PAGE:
The United States Wednesday expressed renewed concerns about Syrian and Iranian involvement in Iraq, accusing Iran in particular of what it calls "interference" in the Iraqi electoral process. Both interim Iraqi President Ghazi al-Yawar and Jordan's King Abdullah have expressed apprehension this week about Iran's intentions in Iraq.
The Bush administration has made no secret over what officials say has, at best, been a mixed response from Iran and Syria to U.S. concerns about their role in Iraq.
But the administration is now sharpening its criticism of both, Iran especially, following new complaints by the Iraqi and Jordanian leaders.
In interview remarks published Wednesday by the Washington Post, interim Iraqi President al-Yawar and Jordan's King Abdullah warned that Iran is trying to influence Iraq's January elections.
They said Iran is aiming to create a Sh'ite-dominated Islamic government in Baghdad that would shift the political balance between Sh'ites and Sunni Muslims in the region.
King Abdullah alleged that Iran is pumping money into Iraq's Sh'ite areas to build pro-Iranian sentiment, and that more than a million Iranians had crossed into Iraq, many intending to vote in the election.
At a news briefing, State Department Deputy Spokesman Adam Ereli declined to provide specifics but said it is "fairly clear" to the United States that Iran is attempting to exercise influence in Iraq in a number of ways, including in the electoral process:
"Clearly there is a concern on our part about Iran's intentions, and Iran's activities as they relate to Iraq's internal affairs, and those include interference in the electoral process," he said. "Whether it be with the elections, whether it be with the insurgency, whether it be in terms of other political events in Iraq, we have been very outspoken in urging the government of Iran to live up to and honor its publicly-stated policy of supporting the sovereignty, independence, territorial integrity and national unity of Iraq."
Mr. Ereli said Iran had made commitments to that effect as recently as November 23 when it joined some 20 other countries including the United States at a conference on Iraq's future at the Egyptian Red Sea resort of Sharm el-Sheikh.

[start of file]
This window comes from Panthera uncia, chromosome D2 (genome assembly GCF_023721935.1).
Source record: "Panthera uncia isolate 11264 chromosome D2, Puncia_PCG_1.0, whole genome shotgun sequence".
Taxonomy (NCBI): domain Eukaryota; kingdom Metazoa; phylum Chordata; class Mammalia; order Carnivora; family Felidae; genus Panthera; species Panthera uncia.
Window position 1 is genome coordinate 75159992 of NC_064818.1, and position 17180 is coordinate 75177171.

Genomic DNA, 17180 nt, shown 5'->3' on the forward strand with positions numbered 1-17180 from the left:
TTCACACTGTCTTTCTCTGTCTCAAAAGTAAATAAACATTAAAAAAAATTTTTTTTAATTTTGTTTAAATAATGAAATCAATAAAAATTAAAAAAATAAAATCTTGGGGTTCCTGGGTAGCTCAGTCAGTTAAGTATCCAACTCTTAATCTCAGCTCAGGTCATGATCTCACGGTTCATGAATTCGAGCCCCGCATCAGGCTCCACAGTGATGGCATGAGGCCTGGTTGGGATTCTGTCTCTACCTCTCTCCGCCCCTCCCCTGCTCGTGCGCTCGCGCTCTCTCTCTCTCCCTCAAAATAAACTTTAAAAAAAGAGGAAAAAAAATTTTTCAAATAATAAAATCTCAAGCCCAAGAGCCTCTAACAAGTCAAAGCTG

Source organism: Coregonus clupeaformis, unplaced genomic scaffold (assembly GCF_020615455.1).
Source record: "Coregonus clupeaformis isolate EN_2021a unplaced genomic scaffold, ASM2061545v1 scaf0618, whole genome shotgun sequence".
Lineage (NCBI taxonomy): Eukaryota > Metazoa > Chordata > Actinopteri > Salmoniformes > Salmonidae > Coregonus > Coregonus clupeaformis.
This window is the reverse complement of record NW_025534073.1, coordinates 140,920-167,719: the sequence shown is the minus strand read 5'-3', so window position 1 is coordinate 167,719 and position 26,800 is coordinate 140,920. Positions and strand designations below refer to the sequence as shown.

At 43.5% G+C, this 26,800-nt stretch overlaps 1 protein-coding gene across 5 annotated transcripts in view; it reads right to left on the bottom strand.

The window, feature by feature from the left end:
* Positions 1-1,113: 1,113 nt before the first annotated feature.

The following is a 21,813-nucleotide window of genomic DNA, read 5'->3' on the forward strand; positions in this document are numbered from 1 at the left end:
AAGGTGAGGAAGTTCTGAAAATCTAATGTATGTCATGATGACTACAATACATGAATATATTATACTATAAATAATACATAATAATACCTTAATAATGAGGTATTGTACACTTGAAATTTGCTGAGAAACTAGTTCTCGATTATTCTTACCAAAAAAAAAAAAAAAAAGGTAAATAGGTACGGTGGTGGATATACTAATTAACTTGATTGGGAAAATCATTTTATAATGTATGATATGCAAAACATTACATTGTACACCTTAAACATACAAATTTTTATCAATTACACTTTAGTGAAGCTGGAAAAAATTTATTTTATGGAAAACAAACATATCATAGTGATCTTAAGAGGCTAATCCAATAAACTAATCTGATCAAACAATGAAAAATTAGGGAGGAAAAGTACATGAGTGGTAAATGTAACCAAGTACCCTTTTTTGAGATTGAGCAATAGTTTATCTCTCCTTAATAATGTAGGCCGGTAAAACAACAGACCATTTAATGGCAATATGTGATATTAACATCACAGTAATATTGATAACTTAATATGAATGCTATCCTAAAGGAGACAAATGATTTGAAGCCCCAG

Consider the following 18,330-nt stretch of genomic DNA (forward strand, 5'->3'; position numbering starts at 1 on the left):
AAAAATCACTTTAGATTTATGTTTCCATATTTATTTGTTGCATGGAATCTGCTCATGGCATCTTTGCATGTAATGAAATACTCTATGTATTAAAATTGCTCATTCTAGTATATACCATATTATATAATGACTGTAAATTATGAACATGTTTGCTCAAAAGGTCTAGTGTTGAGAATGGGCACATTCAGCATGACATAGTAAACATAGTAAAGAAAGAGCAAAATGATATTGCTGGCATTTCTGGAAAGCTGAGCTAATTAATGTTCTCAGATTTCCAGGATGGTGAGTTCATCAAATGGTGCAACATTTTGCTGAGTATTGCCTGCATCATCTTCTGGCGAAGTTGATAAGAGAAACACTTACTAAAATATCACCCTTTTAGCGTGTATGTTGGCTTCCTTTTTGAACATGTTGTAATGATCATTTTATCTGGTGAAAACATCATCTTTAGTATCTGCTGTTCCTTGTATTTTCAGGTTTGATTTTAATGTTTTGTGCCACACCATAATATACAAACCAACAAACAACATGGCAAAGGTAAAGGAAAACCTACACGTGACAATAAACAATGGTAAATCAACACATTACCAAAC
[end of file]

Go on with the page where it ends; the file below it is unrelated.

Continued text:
Participants, among them also Syria, pledged to support the Iraqi interim government's struggle to halt violence and restore security before the elections set for January 30.
Mr. Ereli said despite the Syrian commitments at Sharm el-Sheikh, that country's relationship with the Iraqi insurgency continues to be "a concern" of the United States and a focus of U.S. diplomacy.
The spokesman said in a meeting at the Egyptian conference with Syrian Foreign Minister Farouk al-Sharaa, Secretary of State Colin Powell acknowledged some progress by Syria in sealing off its border with Iraq to would-be insurgents.
However he said Mr. Powell complained there were "political elements contributing to the insurgency" present and active in Syria, and that this was inconsistent with Syrian public commitments.
Mr. Ereli gave no details, but the Washington Post quoted U.S. officials said saying the United States has given Iraq a list of Iraq Baath party officials from the former regime of Saddam Hussein operating in Syria.
The spokesman said U.S. officials had seen no information of complicity between Iraqi Baathists and the Syrian government. But he said the United States looks to Syria to "act responsibly in this matter" so that it cannot be alleged that the Iraqi insurgency was being aided or directed from Syrian territory.
A State Department official later told reporters Syria needs to realize that it will not be in its long-term interest to tolerate pro-insurgent activity on its soil, and risk having a future Iraqi government "that looks at Syria as hostile."
The Syrian Ambassador to the United States, Imad Moustapha, has flatly denied that the Iraqi Baathists are taking refuge in his country, saying reports to the contrary are an effort to create an "atmosphere of hostility" against his country.